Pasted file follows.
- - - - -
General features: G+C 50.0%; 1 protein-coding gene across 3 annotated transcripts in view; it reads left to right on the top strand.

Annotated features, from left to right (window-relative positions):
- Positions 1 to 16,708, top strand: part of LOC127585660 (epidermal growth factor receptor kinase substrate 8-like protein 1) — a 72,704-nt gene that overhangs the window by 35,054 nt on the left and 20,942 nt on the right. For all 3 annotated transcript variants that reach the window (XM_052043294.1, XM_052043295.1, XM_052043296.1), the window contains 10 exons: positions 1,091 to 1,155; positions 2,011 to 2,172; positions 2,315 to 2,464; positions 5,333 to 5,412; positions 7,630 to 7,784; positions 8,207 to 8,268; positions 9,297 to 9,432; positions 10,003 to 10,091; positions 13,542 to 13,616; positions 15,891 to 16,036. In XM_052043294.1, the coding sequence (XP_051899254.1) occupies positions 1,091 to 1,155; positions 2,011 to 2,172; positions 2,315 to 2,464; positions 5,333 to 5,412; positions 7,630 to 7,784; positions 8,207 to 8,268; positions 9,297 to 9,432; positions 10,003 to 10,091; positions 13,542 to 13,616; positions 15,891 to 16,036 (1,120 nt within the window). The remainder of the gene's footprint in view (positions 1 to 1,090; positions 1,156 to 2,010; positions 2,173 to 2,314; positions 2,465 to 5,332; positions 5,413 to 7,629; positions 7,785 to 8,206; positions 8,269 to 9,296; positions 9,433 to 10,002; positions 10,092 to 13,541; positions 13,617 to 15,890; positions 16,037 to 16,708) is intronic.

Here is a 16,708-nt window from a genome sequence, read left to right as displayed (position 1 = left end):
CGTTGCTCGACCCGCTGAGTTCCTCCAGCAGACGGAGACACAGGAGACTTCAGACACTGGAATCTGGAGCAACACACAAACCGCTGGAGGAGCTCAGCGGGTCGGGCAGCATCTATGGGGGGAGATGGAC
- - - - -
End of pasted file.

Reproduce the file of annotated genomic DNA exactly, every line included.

General features: G+C 50.0%; 1 protein-coding gene across 3 annotated transcripts in view; it reads left to right on the top strand.

Annotated features, from left to right (window-relative positions):
- Positions 1 to 16,708, top strand: part of LOC127585660 (epidermal growth factor receptor kinase substrate 8-like protein 1) — a 72,704-nt gene that overhangs the window by 35,054 nt on the left and 20,942 nt on the right. For all 3 annotated transcript variants that reach the window (XM_052043294.1, XM_052043295.1, XM_052043296.1), the window contains 10 exons: positions 1,091 to 1,155; positions 2,011 to 2,172; positions 2,315 to 2,464; positions 5,333 to 5,412; positions 7,630 to 7,784; positions 8,207 to 8,268; positions 9,297 to 9,432; positions 10,003 to 10,091; positions 13,542 to 13,616; positions 15,891 to 16,036. In XM_052043294.1, the coding sequence (XP_051899254.1) occupies positions 1,091 to 1,155; positions 2,011 to 2,172; positions 2,315 to 2,464; positions 5,333 to 5,412; positions 7,630 to 7,784; positions 8,207 to 8,268; positions 9,297 to 9,432; positions 10,003 to 10,091; positions 13,542 to 13,616; positions 15,891 to 16,036 (1,120 nt within the window). The remainder of the gene's footprint in view (positions 1 to 1,090; positions 1,156 to 2,010; positions 2,173 to 2,314; positions 2,465 to 5,332; positions 5,413 to 7,629; positions 7,785 to 8,206; positions 8,269 to 9,296; positions 9,433 to 10,002; positions 10,092 to 13,541; positions 13,617 to 15,890; positions 16,037 to 16,708) is intronic.

Here is a 16,708-nt window from a genome sequence, read left to right as displayed (position 1 = left end):
CGTTGCTCGACCCGCTGAGTTCCTCCAGCAGACGGAGACACAGGAGACTTCAGACACTGGAATCTGGAGCAACACACAAACCGCTGGAGGAGCTCAGCGGGTCGGGCAGCATCTATGGGGGGAGATGGAC